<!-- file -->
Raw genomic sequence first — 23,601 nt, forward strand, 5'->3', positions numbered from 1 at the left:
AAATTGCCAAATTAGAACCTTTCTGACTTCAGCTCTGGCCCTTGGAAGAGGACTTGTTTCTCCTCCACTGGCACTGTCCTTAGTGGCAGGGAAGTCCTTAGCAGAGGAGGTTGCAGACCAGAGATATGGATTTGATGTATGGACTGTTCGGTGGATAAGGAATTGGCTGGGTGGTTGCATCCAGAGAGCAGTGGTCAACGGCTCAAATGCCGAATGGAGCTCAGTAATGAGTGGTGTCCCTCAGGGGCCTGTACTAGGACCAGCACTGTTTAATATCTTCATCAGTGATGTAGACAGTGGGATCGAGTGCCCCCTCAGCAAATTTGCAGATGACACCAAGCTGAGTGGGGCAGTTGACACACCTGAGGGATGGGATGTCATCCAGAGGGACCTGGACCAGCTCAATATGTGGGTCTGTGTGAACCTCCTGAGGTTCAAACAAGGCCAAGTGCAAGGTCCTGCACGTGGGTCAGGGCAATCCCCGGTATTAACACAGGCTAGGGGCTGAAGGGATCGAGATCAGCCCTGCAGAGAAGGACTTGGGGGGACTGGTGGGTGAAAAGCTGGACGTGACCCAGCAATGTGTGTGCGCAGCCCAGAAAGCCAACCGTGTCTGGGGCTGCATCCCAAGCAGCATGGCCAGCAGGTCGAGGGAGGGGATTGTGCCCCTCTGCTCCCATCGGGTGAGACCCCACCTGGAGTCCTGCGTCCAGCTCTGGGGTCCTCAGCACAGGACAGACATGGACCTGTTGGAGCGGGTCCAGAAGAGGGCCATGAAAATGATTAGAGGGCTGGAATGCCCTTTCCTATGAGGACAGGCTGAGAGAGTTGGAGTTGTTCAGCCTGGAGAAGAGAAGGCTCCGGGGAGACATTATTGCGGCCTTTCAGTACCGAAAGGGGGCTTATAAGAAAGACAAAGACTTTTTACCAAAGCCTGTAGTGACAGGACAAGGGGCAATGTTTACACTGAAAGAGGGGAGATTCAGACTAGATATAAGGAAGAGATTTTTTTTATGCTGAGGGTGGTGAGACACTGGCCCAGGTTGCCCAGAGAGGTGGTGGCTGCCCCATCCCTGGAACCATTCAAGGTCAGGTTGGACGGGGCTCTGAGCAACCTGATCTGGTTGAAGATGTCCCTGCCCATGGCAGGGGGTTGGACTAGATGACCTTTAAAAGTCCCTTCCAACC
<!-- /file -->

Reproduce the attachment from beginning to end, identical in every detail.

Raw genomic sequence first — 23,601 nt, forward strand, 5'->3', positions numbered from 1 at the left:
AAATTGCCAAATTAGAACCTTTCTGACTTCAGCTCTGGCCCTTGGAAGAGGACTTGTTTCTCCTCCACTGGCACTGTCCTTAGTGGCAGGGAAGTCCTTAGCAGAGGAGGTTGCAGACCAGAGATATGGATTTGATGTATGGACTGTTCGGTGGATAAGGAATTGGCTGGGTGGTTGCATCCAGAGAGCAGTGGTCAACGGCTCAAATGCCGAATGGAGCTCAGTAATGAGTGGTGTCCCTCAGGGGCCTGTACTAGGACCAGCACTGTTTAATATCTTCATCAGTGATGTAGACAGTGGGATCGAGTGCCCCCTCAGCAAATTTGCAGATGACACCAAGCTGAGTGGGGCAGTTGACACACCTGAGGGATGGGATGTCATCCAGAGGGACCTGGACCAGCTCAATATGTGGGTCTGTGTGAACCTCCTGAGGTTCAAACAAGGCCAAGTGCAAGGTCCTGCACGTGGGTCAGGGCAATCCCCGGTATTAACACAGGCTAGGGGCTGAAGGGATCGAGATCAGCCCTGCAGAGAAGGACTTGGGGGGACTGGTGGGTGAAAAGCTGGACGTGACCCAGCAATGTGTGTGCGCAGCCCAGAAAGCCAACCGTGTCTGGGGCTGCATCCCAAGCAGCATGGCCAGCAGGTCGAGGGAGGGGATTGTGCCCCTCTGCTCCCATCGGGTGAGACCCCACCTGGAGTCCTGCGTCCAGCTCTGGGGTCCTCAGCACAGGACAGACATGGACCTGTTGGAGCGGGTCCAGAAGAGGGCCATGAAAATGATTAGAGGGCTGGAATGCCCTTTCCTATGAGGACAGGCTGAGAGAGTTGGAGTTGTTCAGCCTGGAGAAGAGAAGGCTCCGGGGAGACATTATTGCGGCCTTTCAGTACCGAAAGGGGGCTTATAAGAAAGACAAAGACTTTTTACCAAAGCCTGTAGTGACAGGACAAGGGGCAATGTTTACACTGAAAGAGGGGAGATTCAGACTAGATATAAGGAAGAGATTTTTTTTATGCTGAGGGTGGTGAGACACTGGCCCAGGTTGCCCAGAGAGGTGGTGGCTGCCCCATCCCTGGAACCATTCAAGGTCAGGTTGGACGGGGCTCTGAGCAACCTGATCTGGTTGAAGATGTCCCTGCCCATGGCAGGGGGTTGGACTAGATGACCTTTAAAAGTCCCTTCCAACC